Margaret Atwood's late partner loved birds. In the pandemic, she sees how they help people feel less alone
New edition of The Bedside Book of Birds, by Atwood's late partner Graeme Gibson, released this week
Originally published on March 29, 2021
Canadian author Margaret Atwood went on many a bird watching adventure with her late partner, the writer Graeme Gibson, including the time she "almost froze" on a winter trip to find owls on Amherst Island, Ont.
"We spent an hour watching a thing in a field, that either was a snowy owl — or it was a gallon white plastic milk bottle," she told The Current's Matt Galloway.
"Just as we had decided that it was a white plastic milk bottle, it flew."
Gibson died in 2019, after a stroke. He has been diagnosed with dementia several years before.
He is remembered as a celebrated novelist, a great champion of Canadian literature and a passionate conservationist with a special love for birds. Those worlds collided in The Bedside Book of Birds, a miscellany of writing about birds that combines fiction and poetry with scientific and historical writing, alongside lavish illustrations, and parts of Gibson's own memoir.
The book was originally published in 2005; a second edition is being released Tuesday, with a new foreword by Atwood.
Gibson came to birding later in life, after an encounter with a large bird in a Don Valley ravine in Toronto. The bird flew startlingly low, right over Gibson's head, prompting him to buy a guide and binoculars to figure out what it was.
"He found out it was a red-tailed hawk. And from that moment on, he was a birder, as we say, and he was indeed very passionate," Atwood said.
Some birders keep detailed records of the species they see, sometimes heading out to find a bird not yet ticked off their list.
But Gibson was different, and "liked watching what birds did, not just identifying them," Atwood said.
"I think he found it a form of meditation," she said.
"Towards the end of his life, when he had forgotten the names of the birds, he said, 'Well, I no longer know the names of the birds, but that's all right because they don't know my name either.'"
A freedom found in bird watching
In the book, Gibson wrote that "one of the rewards of birdwatching is the brief escape it affords from our ancient and compelling need to make Nature useful."
He described it as a "taste of freedom."
It's also an activity that has proved a comfort to some Canadians during the pandemic, a fact that Atwood puts down to people trying to find some surety in an uncertain world.
"I think it's been very calming to a lot of people to feel 'I'm not alone on the planet, and other creatures are doing OK,'" she said.
But when the pandemic ends, she hopes that reassurance found in the natural world will translate to a greater focus on climate change and helping endangered species.
"Birds are the canaries in the coal mine," she said, pointing to the example of India's vulture crisis through the 1990s and early 2000s.
During those years, millions of vultures on the subcontinent were unwittingly poisoned by a drug, diclofenac, being administered to cattle (and in turn ingested by the vultures that fed on cattle carcasses).
The drug killed the birds within days, and biologists believe that roughly 99 per cent of the country's three vulture species was wiped out.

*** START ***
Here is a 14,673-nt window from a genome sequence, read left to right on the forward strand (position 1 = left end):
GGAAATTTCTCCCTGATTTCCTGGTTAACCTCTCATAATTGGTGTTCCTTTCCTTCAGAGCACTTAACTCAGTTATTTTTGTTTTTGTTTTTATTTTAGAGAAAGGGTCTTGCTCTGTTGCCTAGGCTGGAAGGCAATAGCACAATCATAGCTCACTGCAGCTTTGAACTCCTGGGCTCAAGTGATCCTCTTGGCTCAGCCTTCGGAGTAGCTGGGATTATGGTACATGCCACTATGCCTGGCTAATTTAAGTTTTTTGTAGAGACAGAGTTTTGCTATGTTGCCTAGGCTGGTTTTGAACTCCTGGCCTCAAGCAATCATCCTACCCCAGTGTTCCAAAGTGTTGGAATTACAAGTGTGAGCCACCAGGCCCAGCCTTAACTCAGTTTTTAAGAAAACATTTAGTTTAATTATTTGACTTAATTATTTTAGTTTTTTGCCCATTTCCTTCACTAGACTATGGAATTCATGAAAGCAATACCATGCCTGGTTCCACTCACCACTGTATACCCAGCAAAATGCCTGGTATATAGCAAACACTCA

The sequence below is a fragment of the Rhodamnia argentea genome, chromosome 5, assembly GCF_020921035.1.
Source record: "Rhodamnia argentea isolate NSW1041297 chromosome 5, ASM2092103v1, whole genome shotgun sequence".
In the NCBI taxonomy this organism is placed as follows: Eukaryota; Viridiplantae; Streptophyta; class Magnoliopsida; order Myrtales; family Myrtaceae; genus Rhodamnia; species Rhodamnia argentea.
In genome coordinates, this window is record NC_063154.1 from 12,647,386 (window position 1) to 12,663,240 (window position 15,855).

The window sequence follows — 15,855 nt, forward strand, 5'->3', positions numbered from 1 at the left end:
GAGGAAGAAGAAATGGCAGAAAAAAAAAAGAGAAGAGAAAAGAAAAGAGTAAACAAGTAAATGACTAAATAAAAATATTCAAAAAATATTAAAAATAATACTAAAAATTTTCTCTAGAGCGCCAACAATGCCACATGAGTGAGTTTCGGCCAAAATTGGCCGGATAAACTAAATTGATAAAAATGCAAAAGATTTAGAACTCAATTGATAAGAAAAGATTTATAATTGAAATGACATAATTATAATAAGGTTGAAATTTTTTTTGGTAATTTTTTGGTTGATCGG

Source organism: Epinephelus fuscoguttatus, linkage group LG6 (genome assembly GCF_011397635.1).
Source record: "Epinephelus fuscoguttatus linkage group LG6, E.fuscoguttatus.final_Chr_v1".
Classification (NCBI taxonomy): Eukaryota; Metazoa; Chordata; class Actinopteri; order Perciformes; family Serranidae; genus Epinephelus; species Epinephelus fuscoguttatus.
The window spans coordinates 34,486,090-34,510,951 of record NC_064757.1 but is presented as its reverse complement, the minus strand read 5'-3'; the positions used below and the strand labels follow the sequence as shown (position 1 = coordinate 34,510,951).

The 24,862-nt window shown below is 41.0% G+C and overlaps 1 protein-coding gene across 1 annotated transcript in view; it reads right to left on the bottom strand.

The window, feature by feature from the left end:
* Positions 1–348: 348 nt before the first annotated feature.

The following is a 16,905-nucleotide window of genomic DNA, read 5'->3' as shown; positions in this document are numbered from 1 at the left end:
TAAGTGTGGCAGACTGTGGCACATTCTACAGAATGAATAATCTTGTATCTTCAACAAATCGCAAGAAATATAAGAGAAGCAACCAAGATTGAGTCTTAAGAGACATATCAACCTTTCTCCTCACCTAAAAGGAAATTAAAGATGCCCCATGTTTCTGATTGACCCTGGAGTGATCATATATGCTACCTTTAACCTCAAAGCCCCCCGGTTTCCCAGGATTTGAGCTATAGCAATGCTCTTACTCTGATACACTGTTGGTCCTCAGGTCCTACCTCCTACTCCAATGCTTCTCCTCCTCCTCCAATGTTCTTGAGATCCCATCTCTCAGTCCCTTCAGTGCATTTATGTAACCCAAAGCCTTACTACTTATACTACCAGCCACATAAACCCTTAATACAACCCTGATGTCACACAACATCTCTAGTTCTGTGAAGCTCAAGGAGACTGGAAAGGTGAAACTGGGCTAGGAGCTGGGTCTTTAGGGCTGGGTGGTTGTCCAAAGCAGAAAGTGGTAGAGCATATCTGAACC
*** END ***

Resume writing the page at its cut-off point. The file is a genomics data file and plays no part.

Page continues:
"All of a sudden there was a huge infestation of rats and wild dogs and rabies, and it cost the Indian government billions of dollars," Atwood said.
Officials banned the drug's veterinary use in 2006, and vulture populations have slowly recovered.
"When the birds start vanishing, you know, there's something toxic around. And possibly we should be looking into what that is and doing something about our plastic and chemicals problem," Atwood said.
LISTEN | Margaret Atwood recites her poem Vultures
Humans need to find ways to protect the wildlife we share the planet with, she warned. If we "wipe all life off Earth," we'll discover "we cannot actually survive without other life," she said.
In 2003, the couple helped to found the Pelee Island Bird Observatory, a non-profit that tracks bird numbers as they migrate. The island sits in Lake Erie, offering a way station for hundreds of species as they cross the great lake, before they push on to Point Pelee National Park, and spread out into Ontario and beyond.
Gibson loved the area, and loved showing its abundance of bird life to visitors.
"Birders are very sharing in that way. If you have not seen a bunch of birds because you've never been to that place, they're very happy to show you around," Atwood said.
A history of ecstasy
Gibson once wrote that watching birds can induce a kind of ecstasy, which Atwood explained as a feeling of being "out of your own body and at one with this other life that you're watching."
"That experience can be had watching all kinds of animals and seeing what they do and seeing how they live, how are they conducting their time on this earth and for Graeme, it was birds," she said.
That human interest in avian life dates back thousands of years, with many cultures sharing stories of the universe hatching from an egg, or featuring mythical, "original birds."
"Even the Bible begins that way. 'The spirit broods upon the waters,'" she said.
"Well, what is broods? Broods is when you're hatching an egg."
While she's not sure everyone would experience the level of ecstasy Gibson describes, she thinks watching birds makes you look at the world a different way, and "they certainly can make you feel very joyful."
"If birds were suddenly all of them to vanish from this earth, we would miss them," she said.
"We kind of take them for granted, but if they were gone, we would really miss them."
Written by Padraig Moran. Produced by Julie Crysler.
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